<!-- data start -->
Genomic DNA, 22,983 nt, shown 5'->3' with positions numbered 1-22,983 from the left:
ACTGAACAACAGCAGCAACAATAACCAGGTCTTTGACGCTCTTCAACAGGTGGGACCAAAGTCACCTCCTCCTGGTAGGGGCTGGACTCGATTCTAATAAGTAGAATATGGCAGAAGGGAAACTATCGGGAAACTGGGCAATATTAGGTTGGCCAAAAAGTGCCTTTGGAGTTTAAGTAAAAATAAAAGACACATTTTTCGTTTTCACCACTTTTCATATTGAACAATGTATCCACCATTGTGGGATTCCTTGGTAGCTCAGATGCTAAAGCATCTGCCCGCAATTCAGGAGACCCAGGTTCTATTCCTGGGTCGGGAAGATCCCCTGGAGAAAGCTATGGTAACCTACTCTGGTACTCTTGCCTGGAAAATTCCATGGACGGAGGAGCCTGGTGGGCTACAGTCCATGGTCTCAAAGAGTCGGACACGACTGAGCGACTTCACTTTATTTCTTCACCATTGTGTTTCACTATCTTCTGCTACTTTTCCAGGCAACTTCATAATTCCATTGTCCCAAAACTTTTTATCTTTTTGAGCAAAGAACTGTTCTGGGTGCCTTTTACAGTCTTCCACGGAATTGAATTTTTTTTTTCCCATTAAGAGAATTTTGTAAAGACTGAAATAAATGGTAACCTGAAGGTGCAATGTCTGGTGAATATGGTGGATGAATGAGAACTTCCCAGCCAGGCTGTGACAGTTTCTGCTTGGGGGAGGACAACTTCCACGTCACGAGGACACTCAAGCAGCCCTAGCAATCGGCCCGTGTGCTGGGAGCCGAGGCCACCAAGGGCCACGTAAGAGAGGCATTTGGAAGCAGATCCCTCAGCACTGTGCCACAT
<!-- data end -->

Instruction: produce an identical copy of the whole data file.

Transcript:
Genomic DNA, 22,983 nt, shown 5'->3' with positions numbered 1-22,983 from the left:
ACTGAACAACAGCAGCAACAATAACCAGGTCTTTGACGCTCTTCAACAGGTGGGACCAAAGTCACCTCCTCCTGGTAGGGGCTGGACTCGATTCTAATAAGTAGAATATGGCAGAAGGGAAACTATCGGGAAACTGGGCAATATTAGGTTGGCCAAAAAGTGCCTTTGGAGTTTAAGTAAAAATAAAAGACACATTTTTCGTTTTCACCACTTTTCATATTGAACAATGTATCCACCATTGTGGGATTCCTTGGTAGCTCAGATGCTAAAGCATCTGCCCGCAATTCAGGAGACCCAGGTTCTATTCCTGGGTCGGGAAGATCCCCTGGAGAAAGCTATGGTAACCTACTCTGGTACTCTTGCCTGGAAAATTCCATGGACGGAGGAGCCTGGTGGGCTACAGTCCATGGTCTCAAAGAGTCGGACACGACTGAGCGACTTCACTTTATTTCTTCACCATTGTGTTTCACTATCTTCTGCTACTTTTCCAGGCAACTTCATAATTCCATTGTCCCAAAACTTTTTATCTTTTTGAGCAAAGAACTGTTCTGGGTGCCTTTTACAGTCTTCCACGGAATTGAATTTTTTTTTTCCCATTAAGAGAATTTTGTAAAGACTGAAATAAATGGTAACCTGAAGGTGCAATGTCTGGTGAATATGGTGGATGAATGAGAACTTCCCAGCCAGGCTGTGACAGTTTCTGCTTGGGGGAGGACAACTTCCACGTCACGAGGACACTCAAGCAGCCCTAGCAATCGGCCCGTGTGCTGGGAGCCGAGGCCACCAAGGGCCACGTAAGAGAGGCATTTGGAAGCAGATCCCTCAGCACTGTGCCACAT